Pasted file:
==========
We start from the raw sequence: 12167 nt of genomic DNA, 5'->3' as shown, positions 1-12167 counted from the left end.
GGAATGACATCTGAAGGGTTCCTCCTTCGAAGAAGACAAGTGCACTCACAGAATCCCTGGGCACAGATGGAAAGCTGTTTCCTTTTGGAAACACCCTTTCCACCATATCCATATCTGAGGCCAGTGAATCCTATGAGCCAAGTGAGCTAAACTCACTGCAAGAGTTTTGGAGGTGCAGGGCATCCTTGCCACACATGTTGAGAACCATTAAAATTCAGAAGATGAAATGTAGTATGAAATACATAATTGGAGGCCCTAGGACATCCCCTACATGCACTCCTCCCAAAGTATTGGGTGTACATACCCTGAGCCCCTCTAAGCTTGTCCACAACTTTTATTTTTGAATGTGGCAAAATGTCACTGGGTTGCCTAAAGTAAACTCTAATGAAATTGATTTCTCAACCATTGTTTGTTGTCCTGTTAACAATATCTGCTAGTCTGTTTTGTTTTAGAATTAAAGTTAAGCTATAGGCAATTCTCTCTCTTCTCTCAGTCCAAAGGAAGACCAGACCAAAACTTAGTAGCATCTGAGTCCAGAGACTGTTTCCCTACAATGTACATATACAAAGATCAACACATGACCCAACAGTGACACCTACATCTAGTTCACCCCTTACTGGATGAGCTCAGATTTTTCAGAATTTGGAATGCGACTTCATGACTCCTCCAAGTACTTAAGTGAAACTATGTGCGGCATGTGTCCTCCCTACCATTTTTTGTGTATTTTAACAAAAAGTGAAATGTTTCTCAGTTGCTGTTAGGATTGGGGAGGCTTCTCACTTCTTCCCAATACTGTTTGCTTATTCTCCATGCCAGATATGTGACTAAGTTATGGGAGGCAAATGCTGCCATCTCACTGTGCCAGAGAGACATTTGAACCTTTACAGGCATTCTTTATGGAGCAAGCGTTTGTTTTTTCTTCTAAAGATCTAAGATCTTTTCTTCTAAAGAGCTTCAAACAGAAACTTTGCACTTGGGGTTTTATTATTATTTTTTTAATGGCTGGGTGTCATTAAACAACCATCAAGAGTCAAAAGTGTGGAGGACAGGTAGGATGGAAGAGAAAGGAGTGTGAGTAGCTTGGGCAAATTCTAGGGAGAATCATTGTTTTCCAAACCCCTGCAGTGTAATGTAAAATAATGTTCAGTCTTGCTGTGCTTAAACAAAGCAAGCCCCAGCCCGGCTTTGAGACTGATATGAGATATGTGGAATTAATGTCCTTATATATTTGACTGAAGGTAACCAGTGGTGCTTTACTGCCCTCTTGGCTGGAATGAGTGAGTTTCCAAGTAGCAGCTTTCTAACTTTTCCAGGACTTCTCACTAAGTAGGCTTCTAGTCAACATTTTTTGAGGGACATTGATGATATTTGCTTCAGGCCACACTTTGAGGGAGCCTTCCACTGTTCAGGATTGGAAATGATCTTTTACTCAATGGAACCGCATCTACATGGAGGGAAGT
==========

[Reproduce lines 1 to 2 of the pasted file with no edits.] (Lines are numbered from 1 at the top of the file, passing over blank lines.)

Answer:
We start from the raw sequence: 12167 nt of genomic DNA, 5'->3' as shown, positions 1-12167 counted from the left end.
GGAATGACATCTGAAGGGTTCCTCCTTCGAAGAAGACAAGTGCACTCACAGAATCCCTGGGCACAGATGGAAAGCTGTTTCCTTTTGGAAACACCCTTTCCACCATATCCATATCTGAGGCCAGTGAATCCTATGAGCCAAGTGAGCTAAACTCACTGCAAGAGTTTTGGAGGTGCAGGGCATCCTTGCCACACATGTTGAGAACCATTAAAATTCAGAAGATGAAATGTAGTATGAAATACATAATTGGAGGCCCTAGGACATCCCCTACATGCACTCCTCCCAAAGTATTGGGTGTACATACCCTGAGCCCCTCTAAGCTTGTCCACAACTTTTATTTTTGAATGTGGCAAAATGTCACTGGGTTGCCTAAAGTAAACTCTAATGAAATTGATTTCTCAACCATTGTTTGTTGTCCTGTTAACAATATCTGCTAGTCTGTTTTGTTTTAGAATTAAAGTTAAGCTATAGGCAATTCTCTCTCTTCTCTCAGTCCAAAGGAAGACCAGACCAAAACTTAGTAGCATCTGAGTCCAGAGACTGTTTCCCTACAATGTACATATACAAAGATCAACACATGACCCAACAGTGACACCTACATCTAGTTCACCCCTTACTGGATGAGCTCAGATTTTTCAGAATTTGGAATGCGACTTCATGACTCCTCCAAGTACTTAAGTGAAACTATGTGCGGCATGTGTCCTCCCTACCATTTTTTGTGTATTTTAACAAAAAGTGAAATGTTTCTCAGTTGCTGTTAGGATTGGGGAGGCTTCTCACTTCTTCCCAATACTGTTTGCTTATTCTCCATGCCAGATATGTGACTAAGTTATGGGAGGCAAATGCTGCCATCTCACTGTGCCAGAGAGACATTTGAACCTTTACAGGCATTCTTTATGGAGCAAGCGTTTGTTTTTTCTTCTAAAGATCTAAGATCTTTTCTTCTAAAGAGCTTCAAACAGAAACTTTGCACTTGGGGTTTTATTATTATTTTTTTAATGGCTGGGTGTCATTAAACAACCATCAAGAGTCAAAAGTGTGGAGGACAGGTAGGATGGAAGAGAAAGGAGTGTGAGTAGCTTGGGCAAATTCTAGGGAGAATCATTGTTTTCCAAACCCCTGCAGTGTAATGTAAAATAATGTTCAGTCTTGCTGTGCTTAAACAAAGCAAGCCCCAGCCCGGCTTTGAGACTGATATGAGATATGTGGAATTAATGTCCTTATATATTTGACTGAAGGTAACCAGTGGTGCTTTACTGCCCTCTTGGCTGGAATGAGTGAGTTTCCAAGTAGCAGCTTTCTAACTTTTCCAGGACTTCTCACTAAGTAGGCTTCTAGTCAACATTTTTTGAGGGACATTGATGATATTTGCTTCAGGCCACACTTTGAGGGAGCCTTCCACTGTTCAGGATTGGAAATGATCTTTTACTCAATGGAACCGCATCTACATGGAGGGAAGT